"I have thought of that and weighed both sides. It will be safer to let them go home as usual. If we locked them all up in the dockyard till the Intrepid and Terrific were both safe away, there would be no end of curiosity and gossip. What so very special, people would ask, could be going on in the yard that no one was allowed out for two days. I don't want wives and families and neighbours to come smelling round those dockyard gates. They might see the spotting tops of the cruisers inside. Of course there is a regular forest of masts and gantries showing, and a couple of spotting tops more or less might not be noticed. But my general idea is to concentrate attention on those dear old dummies down at Picklecombe Point. They are the centre of interest, the eye of the picture—the cynosure, as a scholar would say. I am not a bad scholar myself. I passed the seventh standard, and went to school all the time I was in the Red Marines. I was a sergeant, which takes a bit of doing. But see here, Froissart," exclaimed Dawson, looking at his watch, "it is five o'clock, and we must get quick to bed so as to be bright and lively in the morning."

Dawson carried out his programme. Though a strict teetotaller, he passed hours at public houses, especially in the evenings, listening to the talk of the port. It was all about the disaster in the South Seas, the heavy casualties suffered by the Three Towns, and the rotten ill-luck of the avenging battle-cruisers running upon the German mines. Not a whisper could Dawson hear of suspicion that the ships beached under Mount Edgcumbe were other than the genuine article. The salvage steamer with her big arc lights glowing through the darkness had been the last artistic touch which brought complete conviction. Gold-laced officers, including the Commander-in-Chief himself, had been coming and going all day; the acting of the Navy had been perfect. Dawson blessed the four bones of old Jacquetot, who, when he tackles a job, does it very thoroughly indeed. "I should not be surprised," thought he, "if the Mountain, as that young Jackanapes called him, came trotting down here himself just to make the show complete." And sure enough he did, accompanied by the Fourth Sea Lord who had worked out all the convincing details. Dawson was ordered to meet them in the Admiral's quarters of the Intrepid. He went, looking a very different person from the private of Marines of some thirty hours earlier, and had the honour of being invited to luncheon. That lunch was the one scene in the comedy upon which he dwelt in telling the story to me. "Lord Jacquetot," he said, "clinked glasses with me and wished me the best of luck and success. It was as much as he could do, he said, to keep the First Lord from coming down and monkeying the whole affair. Luckily there was a debate in Parliament that he wanted to figure in, and so couldn't get away. Lord Jacquetot said that the First Lord had grabbed the whole scheme as his very own, and forgotten that I had any part in it. I don't mind. The Secret Service never gets any credit for anything. If it did, it wouldn't be Secret very long."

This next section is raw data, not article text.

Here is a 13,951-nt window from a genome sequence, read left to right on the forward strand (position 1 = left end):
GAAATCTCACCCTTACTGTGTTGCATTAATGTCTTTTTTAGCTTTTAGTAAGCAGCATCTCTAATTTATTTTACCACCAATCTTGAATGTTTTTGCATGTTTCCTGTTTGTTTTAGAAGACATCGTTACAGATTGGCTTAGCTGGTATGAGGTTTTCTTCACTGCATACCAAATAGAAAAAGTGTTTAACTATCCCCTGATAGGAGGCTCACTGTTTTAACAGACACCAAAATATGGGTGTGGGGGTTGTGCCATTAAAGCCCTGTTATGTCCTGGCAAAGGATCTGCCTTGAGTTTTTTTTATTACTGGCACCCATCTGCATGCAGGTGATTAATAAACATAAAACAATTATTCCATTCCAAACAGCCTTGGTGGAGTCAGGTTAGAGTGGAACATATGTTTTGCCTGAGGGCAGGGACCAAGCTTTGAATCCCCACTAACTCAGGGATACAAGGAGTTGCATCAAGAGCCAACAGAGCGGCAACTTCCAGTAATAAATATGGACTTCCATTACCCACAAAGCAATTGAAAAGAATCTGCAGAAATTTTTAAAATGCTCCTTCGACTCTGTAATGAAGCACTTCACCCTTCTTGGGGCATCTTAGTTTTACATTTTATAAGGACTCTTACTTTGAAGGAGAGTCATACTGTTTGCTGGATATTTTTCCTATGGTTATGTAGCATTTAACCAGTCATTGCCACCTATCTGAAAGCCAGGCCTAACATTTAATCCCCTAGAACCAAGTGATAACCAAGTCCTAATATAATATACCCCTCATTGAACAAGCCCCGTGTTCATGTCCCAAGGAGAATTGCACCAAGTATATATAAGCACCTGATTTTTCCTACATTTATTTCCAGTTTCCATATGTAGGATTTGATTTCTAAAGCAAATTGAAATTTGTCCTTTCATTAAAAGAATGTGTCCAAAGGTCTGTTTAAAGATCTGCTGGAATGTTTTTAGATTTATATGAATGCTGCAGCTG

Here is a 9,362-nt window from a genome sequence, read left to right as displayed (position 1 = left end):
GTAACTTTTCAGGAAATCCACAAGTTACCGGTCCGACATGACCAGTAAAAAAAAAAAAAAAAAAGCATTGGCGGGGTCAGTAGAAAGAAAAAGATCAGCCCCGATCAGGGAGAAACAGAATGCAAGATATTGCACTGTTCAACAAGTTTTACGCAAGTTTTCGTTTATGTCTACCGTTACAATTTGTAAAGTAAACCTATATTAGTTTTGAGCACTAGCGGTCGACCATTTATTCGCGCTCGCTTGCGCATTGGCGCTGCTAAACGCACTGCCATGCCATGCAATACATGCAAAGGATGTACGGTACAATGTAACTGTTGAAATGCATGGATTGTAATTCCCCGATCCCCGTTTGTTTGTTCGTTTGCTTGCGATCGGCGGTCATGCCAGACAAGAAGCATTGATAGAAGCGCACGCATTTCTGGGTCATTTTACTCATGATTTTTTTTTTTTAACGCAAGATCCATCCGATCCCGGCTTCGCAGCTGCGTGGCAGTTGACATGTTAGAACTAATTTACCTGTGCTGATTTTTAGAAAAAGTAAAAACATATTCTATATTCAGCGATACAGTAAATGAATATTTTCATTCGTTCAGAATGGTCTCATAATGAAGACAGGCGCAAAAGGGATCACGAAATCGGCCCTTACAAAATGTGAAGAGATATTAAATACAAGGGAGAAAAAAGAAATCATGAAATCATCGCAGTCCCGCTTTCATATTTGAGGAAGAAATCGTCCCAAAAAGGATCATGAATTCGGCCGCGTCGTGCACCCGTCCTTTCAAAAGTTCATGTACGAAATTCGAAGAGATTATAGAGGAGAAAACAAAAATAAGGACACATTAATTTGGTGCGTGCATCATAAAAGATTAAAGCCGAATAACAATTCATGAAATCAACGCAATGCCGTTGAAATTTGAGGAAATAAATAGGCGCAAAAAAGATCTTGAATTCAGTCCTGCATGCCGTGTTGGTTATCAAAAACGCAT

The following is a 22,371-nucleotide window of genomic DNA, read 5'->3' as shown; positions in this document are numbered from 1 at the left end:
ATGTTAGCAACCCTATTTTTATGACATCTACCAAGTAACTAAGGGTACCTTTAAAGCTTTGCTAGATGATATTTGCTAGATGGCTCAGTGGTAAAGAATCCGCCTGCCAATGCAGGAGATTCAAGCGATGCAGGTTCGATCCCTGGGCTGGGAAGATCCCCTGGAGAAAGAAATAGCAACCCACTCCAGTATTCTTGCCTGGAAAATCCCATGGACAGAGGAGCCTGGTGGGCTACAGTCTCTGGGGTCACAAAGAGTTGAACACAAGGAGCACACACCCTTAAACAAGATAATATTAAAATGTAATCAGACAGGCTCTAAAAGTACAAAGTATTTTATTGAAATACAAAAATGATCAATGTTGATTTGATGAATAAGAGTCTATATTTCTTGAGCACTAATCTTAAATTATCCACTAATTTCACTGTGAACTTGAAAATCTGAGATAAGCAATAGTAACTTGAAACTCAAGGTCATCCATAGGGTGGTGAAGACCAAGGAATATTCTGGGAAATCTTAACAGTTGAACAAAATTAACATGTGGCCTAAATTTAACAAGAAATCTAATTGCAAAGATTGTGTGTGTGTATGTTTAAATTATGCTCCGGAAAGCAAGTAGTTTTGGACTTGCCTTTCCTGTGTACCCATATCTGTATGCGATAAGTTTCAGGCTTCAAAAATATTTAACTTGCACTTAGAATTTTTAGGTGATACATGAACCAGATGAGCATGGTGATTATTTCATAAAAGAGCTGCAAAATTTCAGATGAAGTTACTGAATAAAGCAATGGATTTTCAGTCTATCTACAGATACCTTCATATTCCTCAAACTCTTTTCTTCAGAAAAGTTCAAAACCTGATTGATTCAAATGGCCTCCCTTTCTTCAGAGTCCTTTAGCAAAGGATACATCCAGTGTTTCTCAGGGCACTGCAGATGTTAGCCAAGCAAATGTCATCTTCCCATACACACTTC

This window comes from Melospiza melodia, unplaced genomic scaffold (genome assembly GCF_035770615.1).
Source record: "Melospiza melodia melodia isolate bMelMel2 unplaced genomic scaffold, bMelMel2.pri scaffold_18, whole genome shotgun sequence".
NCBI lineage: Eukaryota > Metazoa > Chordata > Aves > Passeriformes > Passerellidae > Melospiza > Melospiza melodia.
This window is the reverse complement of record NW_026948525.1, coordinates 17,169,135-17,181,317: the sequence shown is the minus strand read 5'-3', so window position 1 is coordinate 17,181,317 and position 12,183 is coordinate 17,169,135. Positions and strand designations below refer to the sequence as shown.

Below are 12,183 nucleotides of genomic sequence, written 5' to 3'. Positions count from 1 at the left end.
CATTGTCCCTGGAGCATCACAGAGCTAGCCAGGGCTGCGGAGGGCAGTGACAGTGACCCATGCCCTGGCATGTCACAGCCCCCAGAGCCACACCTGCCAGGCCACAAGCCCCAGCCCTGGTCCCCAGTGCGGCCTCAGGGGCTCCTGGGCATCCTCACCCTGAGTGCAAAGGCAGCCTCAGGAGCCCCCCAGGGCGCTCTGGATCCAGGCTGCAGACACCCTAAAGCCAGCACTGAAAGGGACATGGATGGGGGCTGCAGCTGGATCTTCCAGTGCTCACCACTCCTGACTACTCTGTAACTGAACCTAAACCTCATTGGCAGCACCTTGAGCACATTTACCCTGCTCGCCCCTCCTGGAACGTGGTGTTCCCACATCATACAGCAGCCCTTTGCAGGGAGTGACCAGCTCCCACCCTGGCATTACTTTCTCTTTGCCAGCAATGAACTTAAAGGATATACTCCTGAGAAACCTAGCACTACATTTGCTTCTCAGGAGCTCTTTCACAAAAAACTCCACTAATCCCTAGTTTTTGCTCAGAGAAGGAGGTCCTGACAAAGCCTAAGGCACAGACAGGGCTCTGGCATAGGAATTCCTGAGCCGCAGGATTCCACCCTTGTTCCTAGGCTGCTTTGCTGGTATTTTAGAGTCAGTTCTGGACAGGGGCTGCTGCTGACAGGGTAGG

"No credit," I remarked, "and not much cash I expect."

"Little enough, sir," replied Dawson. "I suppose we do the job for the love of it. There's no sport like it. Our real work never gets into the papers or the story-books."

"Never?" I asked slily. "What about that story of mine in the Cornhill Magazine, which you still carry about next your heart?"

Dawson changed the subject. He never will appreciate chaff.

At midnight of the day of the luncheon party the Intrepid and Terrific, clean and fully loaded, cleared out of dock and slipped off into the darkness attended by their destroyer escort, whose duty it was to see them safe round Ushant. Eight hours later Dawson came down to breakfast and found that Froissart, satisfied with his petit dejeuner of coffee and rolls, had already gone out. Dawson felt satisfied with himself, and was confident now that his work in the Three Towns had been well and truly done. The rest could be left to the Navy, and to his Secret Service agents. He sat down to a hearty meal, but was not destined to finish it. First came a messenger from the Officer in charge of the Dockyard, who handed over a sealed note and took a receipt for it. Dawson broke the seal. "Dear Mr. Dawson," he read, "You will be interested to learn that one of the hands engaged upon the work we know of has asked for three days' leave—that he may bury his mother in Essex. She died, he says, at Burnham. I await your views before granting the leave asked for. The man has been in our service for sixteen years, and bears the best of characters."

"Now what do I know of Burnham?" muttered Dawson. "The name seems familiar." He rang the bell, asked for an atlas, and studied carefully the coast of Essex. Burnham stood upon the river Crouch, which Dawson had heard of as a famous resort for motor-boats. His eyes gleamed, and he threw up his head, which had been bent over the map. "The man shall have his leave," murmured he. "But I don't think it will be his mother who is buried."

Just at that moment in came Froissart, looking, as Dawson at once remarked, merry and bright. "It is no wonder," said he, "for see this telegram of which I have just had a copy. It was spotted at once at the Bureau, and the man who despatched it has been shadowed by a police officer." The telegram read, "Coming to-day by South Western. Meet me this evening at usual place." It was addressed to Burnham-on-Crouch in Essex.

Dawson picked up the note which he had received and passed it to
Froissart, who read it slowly. "The same place!" cried he.

"Yes," said Dawson slowly, "the same place, and a famous resort for motor-boats. We have not finished yet, my friend, with the Intrepid and Terrific"